Publications by authors named "Olivia Patsalos"

11 Publications

  • Page 1 of 1

Reduced MIP-1β as a Trait Marker and Reduced IL-7 and IL-12 as State Markers of Anorexia Nervosa.

J Pers Med 2021 Aug 20;11(8). Epub 2021 Aug 20.

Section of Eating Disorders, Department of Psychological Medicine, Institute of Psychiatry, Psychology and Neuroscience, King's College London, London SE5 8AF, UK.

Alterations in certain inflammatory markers have been found in individuals with anorexia nervosa (AN). However, their relation to clinical characteristics has not been extensively explored, nor is it clear whether they are trait or state features of the disorder. This cross-sectional study measured serum concentrations of 36 inflammatory markers in people with acute AN ( = 56), recovered AN (rec-AN; = 24) and healthy controls (HC; = 51). The relationship between body mass index (BMI), eating disorder psychopathology, depression symptoms and inflammatory markers was assessed. Statistical models controlled for variables known to influence cytokine concentrations (i.e., age, ethnicity, smoking status and medication usage). Overall, most inflammatory markers including pro-inflammatory cytokines were unchanged in AN and rec-AN. However, in AN and rec-AN, concentrations of macrophage inflammatory protein (MIP)-1β were lower than HCs. Interleukin (IL)-7 and IL-12/IL-23p40 were reduced in AN, and concentrations of macrophage-derived chemokine, MIP-1α and tumor necrosis factor-α were reduced in rec-AN compared to HC. In conclusion, a reduction in MIP-1β may be a trait marker of the illness, whereas reductions in IL-7 and IL-12/IL-23p40 may be state markers. The absence of increased pro-inflammatory cytokines in AN is contradictory to the wider literature, although the inclusion of covariates may explain our differing findings.
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http://dx.doi.org/10.3390/jpm11080814DOI Listing
http://www.ncbi.nlm.nih.gov/pmc/articles/PMC8399452PMC
August 2021

Attitudes Surrounding Music of Patients With Anorexia Nervosa: A Survey-Based Mixed-Methods Analysis.

Front Psychiatry 2021 2;12:639202. Epub 2021 Jun 2.

Department of Psychological Medicine, Institute of Psychiatry, Psychology and Neuroscience, King's College London, London, United Kingdom.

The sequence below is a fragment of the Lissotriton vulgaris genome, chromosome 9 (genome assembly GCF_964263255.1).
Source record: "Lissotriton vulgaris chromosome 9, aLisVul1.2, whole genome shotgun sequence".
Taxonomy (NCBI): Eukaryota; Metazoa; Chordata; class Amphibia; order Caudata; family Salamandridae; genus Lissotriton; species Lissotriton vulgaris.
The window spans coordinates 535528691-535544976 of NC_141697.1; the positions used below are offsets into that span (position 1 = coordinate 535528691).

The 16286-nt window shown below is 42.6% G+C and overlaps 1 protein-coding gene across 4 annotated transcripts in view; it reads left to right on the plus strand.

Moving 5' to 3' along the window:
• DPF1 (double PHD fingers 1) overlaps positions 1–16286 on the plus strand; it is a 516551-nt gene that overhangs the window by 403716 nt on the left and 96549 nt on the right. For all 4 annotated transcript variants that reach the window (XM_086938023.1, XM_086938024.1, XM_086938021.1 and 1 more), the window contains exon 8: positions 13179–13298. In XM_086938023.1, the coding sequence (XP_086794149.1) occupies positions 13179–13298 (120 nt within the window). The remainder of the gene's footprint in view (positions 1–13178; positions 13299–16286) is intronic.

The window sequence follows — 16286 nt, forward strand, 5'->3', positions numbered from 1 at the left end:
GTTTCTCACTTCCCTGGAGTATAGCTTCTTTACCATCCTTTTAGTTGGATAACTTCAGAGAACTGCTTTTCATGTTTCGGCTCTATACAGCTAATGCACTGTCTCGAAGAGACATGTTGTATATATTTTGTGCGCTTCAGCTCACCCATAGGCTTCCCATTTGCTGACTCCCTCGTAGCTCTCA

Anorexia nervosa (AN) is one of the main eating disorders. It has the highest mortality of all psychiatric disorders, and the success rates of current therapies are not fully satisfactory. Thus, there is a need for novel interventions. We investigated the attitudes surrounding music of 41 patients with clinically-diagnosed AN as well as their thoughts on the potential therapeutic uses of music using a questionnaire of 50 questions. Free text responses were qualitatively analyzed for reoccurring themes with NVivo 12 software. Yes/no questions and questions of best fit were analyzed using the IBM SPSS Statistics version 25. The most prevalent theme was the positive effect of music. Most patients reported that listening to music evokes varying emotions in them (83%) which may be of positive or negative nature. Similarly, patients associated certain music with particular positive, but also with particular negative memories. A majority of patients stated that music helps to distract them (85%), helps with loneliness (59%) and helps them feel more connected to others (58%). This data indicates that people with AN make nonclinical use of music which seems to elicit positive as well as negative emotions and memories. Patients felt music is beneficial with regard to important aspects of AN, such as emotional problems, loneliness, and relationship difficulties. Most of them would also like to attend music therapy.
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http://dx.doi.org/10.3389/fpsyt.2021.639202DOI Listing
http://www.ncbi.nlm.nih.gov/pmc/articles/PMC8206484PMC
June 2021

Cytokines and Water Distribution in Anorexia Nervosa.

Mediators Inflamm 2021 2;2021:8811051. Epub 2021 Apr 2.

Section of Eating Disorders, Department of Psychological Medicine, Institute of Psychiatry, Psychology & Neuroscience, King's College London, London SE5 8AF, UK.

In patients with anorexia nervosa (AN), decreased intracellular (ICW), extracellular (ECW), and total body water (TBW) as well as changes in serum cytokine concentrations have been reported. In this exploratory study, we measured body composition and serum cytokine levels in patients with AN ( = 27) and healthy controls (HCs; = 13). Eating disorder symptom severity was assessed using the Eating Disorder Examination-Questionnaire (EDE-Q). Body composition was determined by bioimpedance analysis (BIA) which provided information on ICW, ECW, and TBW. Following blood collection, 27 cytokines and chemokines were quantified using multiplex ELISA-based technology: Eotaxin, Eotaxin-3, granulocyte-macrophage colony-stimulating factor (GM-CSF), interferon- (IFN-) , interleukin- (IL-) 1, IL-1, IL-2, IL-4, IL-5, IL-6, IL-7, IL-8, IL-10, IL-12/IL-23p40, IL-12p70, IL-13, IL-15, IL-16, IL-17A, interferon -induced protein- (IP-) 10, macrophage inflammatory protein- (MIP-) 1, MIP-1, monocyte chemoattractant protein- (MCP-) 1, MCP-4, thymus and activation-regulated chemokine (TARC), TNF-, and TNF-. ICW, ECW, and TBW volumes were significantly lower in patients with AN than in HCs. In the whole sample, GM-CSF, MCP-4, and IL-4 were positively, whereas IFN-, IL-6, and IL-10 were negatively associated with all three parameters of body water. In AN participants, we found a statistically significant negative correlation of IL-10 with ICW, ECW, and TBW. Our results suggest an interaction between body water and the cytokine system. Underlying mechanisms are unclear but may involve a loss of water from the gut, kidneys, or skin due to AN-associated inflammatory processes.